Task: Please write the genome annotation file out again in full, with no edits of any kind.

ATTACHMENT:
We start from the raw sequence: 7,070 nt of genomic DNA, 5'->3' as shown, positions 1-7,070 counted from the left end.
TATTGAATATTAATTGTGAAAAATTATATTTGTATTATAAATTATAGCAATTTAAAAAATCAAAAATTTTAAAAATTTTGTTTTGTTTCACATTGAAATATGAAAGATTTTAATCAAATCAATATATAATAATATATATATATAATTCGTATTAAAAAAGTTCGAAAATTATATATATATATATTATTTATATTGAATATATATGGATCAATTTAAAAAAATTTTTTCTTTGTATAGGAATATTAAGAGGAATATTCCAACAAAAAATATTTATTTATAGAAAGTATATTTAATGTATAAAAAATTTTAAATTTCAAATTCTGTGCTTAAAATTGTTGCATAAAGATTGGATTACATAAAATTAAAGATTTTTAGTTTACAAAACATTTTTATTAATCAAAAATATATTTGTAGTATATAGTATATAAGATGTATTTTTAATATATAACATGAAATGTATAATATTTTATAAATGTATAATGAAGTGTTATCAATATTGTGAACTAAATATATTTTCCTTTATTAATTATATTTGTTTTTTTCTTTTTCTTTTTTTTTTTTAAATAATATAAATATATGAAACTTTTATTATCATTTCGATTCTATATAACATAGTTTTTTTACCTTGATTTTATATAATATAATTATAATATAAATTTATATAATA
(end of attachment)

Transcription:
We start from the raw sequence: 7,070 nt of genomic DNA, 5'->3' as shown, positions 1-7,070 counted from the left end.
TATTGAATATTAATTGTGAAAAATTATATTTGTATTATAAATTATAGCAATTTAAAAAATCAAAAATTTTAAAAATTTTGTTTTGTTTCACATTGAAATATGAAAGATTTTAATCAAATCAATATATAATAATATATATATATAATTCGTATTAAAAAAGTTCGAAAATTATATATATATATATTATTTATATTGAATATATATGGATCAATTTAAAAAAATTTTTTCTTTGTATAGGAATATTAAGAGGAATATTCCAACAAAAAATATTTATTTATAGAAAGTATATTTAATGTATAAAAAATTTTAAATTTCAAATTCTGTGCTTAAAATTGTTGCATAAAGATTGGATTACATAAAATTAAAGATTTTTAGTTTACAAAACATTTTTATTAATCAAAAATATATTTGTAGTATATAGTATATAAGATGTATTTTTAATATATAACATGAAATGTATAATATTTTATAAATGTATAATGAAGTGTTATCAATATTGTGAACTAAATATATTTTCCTTTATTAATTATATTTGTTTTTTTCTTTTTCTTTTTTTTTTTTAAATAATATAAATATATGAAACTTTTATTATCATTTCGATTCTATATAACATAGTTTTTTTACCTTGATTTTATATAATATAATTATAATATAAATTTATATAATA